The primary findings of this study were that a 12-week dietary restriction program led to significant reductions in both weight and lower extremity muscle mass. Accordingly, lower extremity muscle strength (measured using a Biodex System 3 dynamometer) significantly decreased during the program. However, the level of body weight-normalized lower extremity muscle strength did not significantly change. Although handgrip strength did not differ significantly, body weight-normalized handgrip strength significantly improved after the program. In addition, decrease in the percentage of whole-body fat mass and increase in % MMI were observed (Table 2). Although the augmentation of % MMI and reduction in the percentage of whole-body fat mass are beneficial for obese men, low muscle mass and strength are also related to the occurrence of MSDs after weight reduction. Consequently, a countermeasure is necessary to regain muscle mass and strength and improve body weight-normalized lower extremity muscle strength after diet-induced weight reduction.
At an average weight reduction of 10.5%, the percentage of whole-body fat mass (-14.7%) and the SMI (-5.4%) both significantly decreased (Table 2). Because body weight is a major determinant of muscle mass, and lean mass is positively related to body fat, these results are reasonable.8,22 However, the results for lower and upper extremity muscle mass differed. Previous studies have indicated that a heavy body weight, such as in adults with obesity, serves as an exercise training stimulus to gain muscle mass and, accordingly, to increase muscle strength.23–25 In particular, people with obesity carry extra weight, which influences the strength of their lower extremities more than their upper extremities.26 Consequently, as body weight is reduced, the training stimulus created by body weight in the lower extremities declines, whereas the upper extremities are not greatly affected by the weight reduction.24 These relationships explain why muscle mass and strength in the upper extremities were maintained, despite the decrease in lower extremity muscle mass and strength in this study.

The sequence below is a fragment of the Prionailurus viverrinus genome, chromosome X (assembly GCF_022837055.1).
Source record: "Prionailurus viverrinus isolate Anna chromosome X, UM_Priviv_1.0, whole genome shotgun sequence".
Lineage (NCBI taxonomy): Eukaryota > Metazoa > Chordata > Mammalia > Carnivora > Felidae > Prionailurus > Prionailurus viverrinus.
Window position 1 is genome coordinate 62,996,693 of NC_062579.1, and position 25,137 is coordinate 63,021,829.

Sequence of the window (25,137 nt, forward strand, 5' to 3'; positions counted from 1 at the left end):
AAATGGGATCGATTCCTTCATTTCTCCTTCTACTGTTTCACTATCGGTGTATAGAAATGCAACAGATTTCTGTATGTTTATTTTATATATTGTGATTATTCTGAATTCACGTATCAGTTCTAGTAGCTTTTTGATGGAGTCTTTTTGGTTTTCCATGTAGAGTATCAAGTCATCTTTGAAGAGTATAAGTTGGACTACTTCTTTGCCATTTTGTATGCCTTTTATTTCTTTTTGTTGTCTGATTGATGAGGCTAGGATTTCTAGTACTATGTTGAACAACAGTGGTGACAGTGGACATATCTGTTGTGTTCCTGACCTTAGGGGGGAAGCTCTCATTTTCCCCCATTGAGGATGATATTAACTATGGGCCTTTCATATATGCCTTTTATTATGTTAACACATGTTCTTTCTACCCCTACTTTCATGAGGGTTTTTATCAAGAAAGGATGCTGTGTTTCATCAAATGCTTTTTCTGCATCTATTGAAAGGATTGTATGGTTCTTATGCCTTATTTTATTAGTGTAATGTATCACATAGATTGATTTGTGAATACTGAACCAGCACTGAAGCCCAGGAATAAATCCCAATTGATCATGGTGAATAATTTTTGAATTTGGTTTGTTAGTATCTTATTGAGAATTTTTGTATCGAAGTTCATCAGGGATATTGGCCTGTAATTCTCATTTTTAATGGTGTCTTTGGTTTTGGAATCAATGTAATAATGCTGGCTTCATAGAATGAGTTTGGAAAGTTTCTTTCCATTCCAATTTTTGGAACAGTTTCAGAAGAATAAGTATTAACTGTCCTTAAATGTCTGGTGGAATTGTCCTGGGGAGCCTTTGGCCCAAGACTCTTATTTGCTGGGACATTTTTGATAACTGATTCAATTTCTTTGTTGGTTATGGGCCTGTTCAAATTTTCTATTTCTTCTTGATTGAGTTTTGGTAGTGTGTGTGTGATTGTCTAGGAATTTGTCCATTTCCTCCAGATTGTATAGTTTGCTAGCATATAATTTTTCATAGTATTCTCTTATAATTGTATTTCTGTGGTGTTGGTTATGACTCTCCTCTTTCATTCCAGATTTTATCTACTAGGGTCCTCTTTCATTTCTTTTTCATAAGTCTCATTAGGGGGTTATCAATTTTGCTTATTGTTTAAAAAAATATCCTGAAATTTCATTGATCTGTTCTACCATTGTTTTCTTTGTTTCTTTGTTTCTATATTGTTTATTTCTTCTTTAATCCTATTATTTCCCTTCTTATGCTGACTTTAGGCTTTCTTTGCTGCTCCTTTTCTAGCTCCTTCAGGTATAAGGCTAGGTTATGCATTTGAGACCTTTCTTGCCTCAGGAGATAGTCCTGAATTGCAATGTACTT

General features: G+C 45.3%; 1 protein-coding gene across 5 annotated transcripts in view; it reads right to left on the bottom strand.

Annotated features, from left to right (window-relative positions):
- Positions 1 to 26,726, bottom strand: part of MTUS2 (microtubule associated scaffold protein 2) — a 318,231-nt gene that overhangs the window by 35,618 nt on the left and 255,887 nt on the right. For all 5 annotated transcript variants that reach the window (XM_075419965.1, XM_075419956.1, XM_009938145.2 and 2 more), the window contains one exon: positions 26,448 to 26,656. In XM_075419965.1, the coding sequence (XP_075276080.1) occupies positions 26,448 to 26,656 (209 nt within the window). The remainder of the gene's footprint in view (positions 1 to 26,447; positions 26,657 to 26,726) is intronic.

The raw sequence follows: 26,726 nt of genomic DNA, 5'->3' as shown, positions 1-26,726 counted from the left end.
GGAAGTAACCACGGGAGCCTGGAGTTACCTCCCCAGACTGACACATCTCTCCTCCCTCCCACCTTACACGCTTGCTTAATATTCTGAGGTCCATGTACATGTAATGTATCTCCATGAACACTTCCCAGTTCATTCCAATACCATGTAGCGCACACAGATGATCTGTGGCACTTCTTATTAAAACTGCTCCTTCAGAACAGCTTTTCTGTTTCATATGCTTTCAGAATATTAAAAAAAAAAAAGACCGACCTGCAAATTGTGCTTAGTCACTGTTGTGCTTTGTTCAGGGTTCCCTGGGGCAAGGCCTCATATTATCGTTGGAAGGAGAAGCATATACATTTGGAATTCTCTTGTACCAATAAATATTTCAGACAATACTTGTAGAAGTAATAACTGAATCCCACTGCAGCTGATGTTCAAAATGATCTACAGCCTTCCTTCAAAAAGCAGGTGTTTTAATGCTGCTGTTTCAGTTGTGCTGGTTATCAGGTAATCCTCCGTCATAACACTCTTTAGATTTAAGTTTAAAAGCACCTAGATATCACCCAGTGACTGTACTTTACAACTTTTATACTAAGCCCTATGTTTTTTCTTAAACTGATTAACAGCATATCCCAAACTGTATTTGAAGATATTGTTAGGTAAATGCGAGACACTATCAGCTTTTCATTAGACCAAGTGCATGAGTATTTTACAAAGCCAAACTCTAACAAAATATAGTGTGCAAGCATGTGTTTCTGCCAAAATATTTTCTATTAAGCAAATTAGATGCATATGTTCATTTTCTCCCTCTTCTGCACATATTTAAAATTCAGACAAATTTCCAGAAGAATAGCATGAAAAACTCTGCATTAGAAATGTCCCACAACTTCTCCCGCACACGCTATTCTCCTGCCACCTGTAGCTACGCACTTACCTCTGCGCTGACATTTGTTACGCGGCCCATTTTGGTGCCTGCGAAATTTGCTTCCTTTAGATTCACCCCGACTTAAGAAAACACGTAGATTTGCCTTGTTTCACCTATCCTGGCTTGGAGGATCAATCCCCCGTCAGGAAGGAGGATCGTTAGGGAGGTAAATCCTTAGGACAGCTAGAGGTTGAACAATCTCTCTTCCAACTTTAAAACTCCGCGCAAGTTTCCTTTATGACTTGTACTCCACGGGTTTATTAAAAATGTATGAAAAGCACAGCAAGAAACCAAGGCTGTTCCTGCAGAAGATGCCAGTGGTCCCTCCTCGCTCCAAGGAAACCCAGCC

Obese men are recommended to decrease their percentage of whole-body fat mass and increase their % MMI because excessive body fat is a physical burden on the musculoskeletal system, which is sustained by muscle mass. The decrease in whole-body fat mass (-14.7%, P < 0.01) and % MMI (+6.3%, P < 0.01) had positive effects on the musculoskeletal system. However, low muscle mass and strength also contribute to the incidence of MSDs after weight reduction. Kim et al27 reported that the preservation of muscle mass and strength in the femoral muscle is particularly important after weight reduction because the incidence of MSDs is greatest in the knee joints, which are supported and controlled by femoral muscle mass and strength. Consequently, it is essential to decrease fat mass while diminishing the decrease in muscle mass and strength to prevent or improve obesity-related MSDs.